- Hearst Health and the Jefferson College of Population Health have announced the final three organizations vying for the $100,000 Hearst Health Prize for population health management achievements.
The three finalists include the American Heart Association/Stroke Association, the California Maternal Quality Care Collaborative (CMQCC) at Stanford University, and Intermountain Healthcare.
“One of our primary goals for the Hearst Health Prize is to generate widespread awareness for extraordinary accomplishments in the field of population health and advance the peer-reviewed body of work,” Gregory Dorn, MD, MPH, president of Hearst Health said. “All three finalists’ programs are making significant progress against enormous healthcare challenges.”
The AHA's "Target: Stroke" initiative aimed to increase the number of patients eligible to receive tissue plasminogen activator (tPA) to protect the brain from the impacts of stroke. The AHA enrolled more than 1200 US hospitals into "Target: Stroke."
"Every year 795,000 Americans have a stroke," the AHA said. "It is the fifth leading cause of death in the US and the number one cause of preventable disability. What matters most in the protection of the brain from disability is time. "
"Target: Stroke" has lowered in-hospital mortality as well as long-term disability. Participating hospitals also lowered door-to-needle times for administering tPA to within 60 minutes.
Meanwhile, the CMQCC partnered with stakeholders across the state of California to lead a series of care quality improvement initiatives. These initiatives drove a 55 percent decline in maternal mortality from 2006 to 2015, equating to 9.6 fewer deaths per 100,000 live births.
CMQCC also helped 126 hospitals in the California Partnership for Maternal Safety Collaborative reduce severe maternal morbidity by 20.8 percent between 2014 to 2016. By comparison, 48 other hospitals in California not part of the initiative only saw a 1.2 percent reduction.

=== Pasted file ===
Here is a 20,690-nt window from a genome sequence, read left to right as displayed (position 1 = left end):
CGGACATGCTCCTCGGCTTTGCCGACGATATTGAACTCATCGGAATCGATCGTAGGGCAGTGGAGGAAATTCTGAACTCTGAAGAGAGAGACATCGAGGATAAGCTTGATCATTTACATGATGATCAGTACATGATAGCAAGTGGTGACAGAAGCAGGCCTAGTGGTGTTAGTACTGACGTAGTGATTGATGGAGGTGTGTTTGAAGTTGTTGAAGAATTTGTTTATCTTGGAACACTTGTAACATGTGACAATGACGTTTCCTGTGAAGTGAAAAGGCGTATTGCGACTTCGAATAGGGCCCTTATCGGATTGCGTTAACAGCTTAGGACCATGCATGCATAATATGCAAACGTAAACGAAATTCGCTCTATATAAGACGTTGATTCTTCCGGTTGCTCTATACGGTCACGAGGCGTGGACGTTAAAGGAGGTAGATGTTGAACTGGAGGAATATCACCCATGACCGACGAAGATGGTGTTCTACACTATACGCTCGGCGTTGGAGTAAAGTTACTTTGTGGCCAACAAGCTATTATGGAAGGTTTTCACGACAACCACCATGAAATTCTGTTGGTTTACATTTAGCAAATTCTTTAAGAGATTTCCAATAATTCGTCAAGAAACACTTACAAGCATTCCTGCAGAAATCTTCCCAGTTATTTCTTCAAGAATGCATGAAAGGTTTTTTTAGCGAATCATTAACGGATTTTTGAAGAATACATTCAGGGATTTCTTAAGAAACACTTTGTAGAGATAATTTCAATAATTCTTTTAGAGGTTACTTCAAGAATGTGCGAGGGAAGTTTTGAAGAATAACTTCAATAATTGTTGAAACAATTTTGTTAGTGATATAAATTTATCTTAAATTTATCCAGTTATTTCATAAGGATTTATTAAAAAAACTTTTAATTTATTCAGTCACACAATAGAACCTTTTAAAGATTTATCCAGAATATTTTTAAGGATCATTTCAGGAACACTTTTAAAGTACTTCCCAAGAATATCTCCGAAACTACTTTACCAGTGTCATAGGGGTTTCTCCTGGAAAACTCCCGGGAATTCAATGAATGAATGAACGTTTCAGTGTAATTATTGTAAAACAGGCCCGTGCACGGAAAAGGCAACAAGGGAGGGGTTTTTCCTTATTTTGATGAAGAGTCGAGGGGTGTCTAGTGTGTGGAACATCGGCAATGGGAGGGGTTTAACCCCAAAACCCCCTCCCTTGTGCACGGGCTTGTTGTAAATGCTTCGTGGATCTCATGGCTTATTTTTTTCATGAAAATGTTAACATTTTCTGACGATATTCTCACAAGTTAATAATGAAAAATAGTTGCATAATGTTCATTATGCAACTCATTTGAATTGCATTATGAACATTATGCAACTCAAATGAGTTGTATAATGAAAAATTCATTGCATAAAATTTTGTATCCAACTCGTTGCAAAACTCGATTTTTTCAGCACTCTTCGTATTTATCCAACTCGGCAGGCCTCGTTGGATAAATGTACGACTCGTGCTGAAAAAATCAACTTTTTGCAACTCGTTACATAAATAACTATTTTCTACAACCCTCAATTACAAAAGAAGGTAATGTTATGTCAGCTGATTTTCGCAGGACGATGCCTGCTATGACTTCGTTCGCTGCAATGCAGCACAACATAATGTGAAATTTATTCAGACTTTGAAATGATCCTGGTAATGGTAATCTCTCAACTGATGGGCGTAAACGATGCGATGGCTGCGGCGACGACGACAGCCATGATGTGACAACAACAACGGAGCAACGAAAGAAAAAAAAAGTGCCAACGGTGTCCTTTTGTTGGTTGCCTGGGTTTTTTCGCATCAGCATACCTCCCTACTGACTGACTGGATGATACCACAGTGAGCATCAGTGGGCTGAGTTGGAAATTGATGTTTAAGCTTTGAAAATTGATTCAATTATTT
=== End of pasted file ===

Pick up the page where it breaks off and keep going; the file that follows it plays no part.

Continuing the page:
"CMQCC’s mission is to reduce preventable maternal mortality and morbidity, and reduce racial-ethnic disparities in birth outcomes," the CMQCC said. "Through a series of data-driven quality improvement projects, CMQCC’s work contributed to a significant decline in maternal mortality in California at a time when US rates doubled.”
The third finalist, Intermountain Healthcare, created its Mental Health Integration Program to embed mental health screening and treatment within selected specialty practices. The project uses team-based approaches to help patients and their families manage their mental and physical health.
The team-based model had higher rates of active depression screening (46 vs. 24.1 percent), adherence to diabetes care bundles (24.6 vs. 19.5 percent, and documentation of self-care plans (48.4 vs. 8.7 percent) than traditional care strategies. Patients in the team-based care model also experienced fewer visits for medical issues.
The finalists were graded on four major criteria, including the use of evidence-based interventions to improve quality of care, measurable population health impact, scalability and sustainability, promotion of engagement, and innovation.
“We received a wealth of submissions from hospitals and health systems, academic medical centers, community organizations, nonprofits, healthcare technology companies and health departments across the US,” David B. Nash, MD, and Dean of Jefferson College said. “It has been very exciting to see the breadth of these population health programs, learn about their impact and share these insights."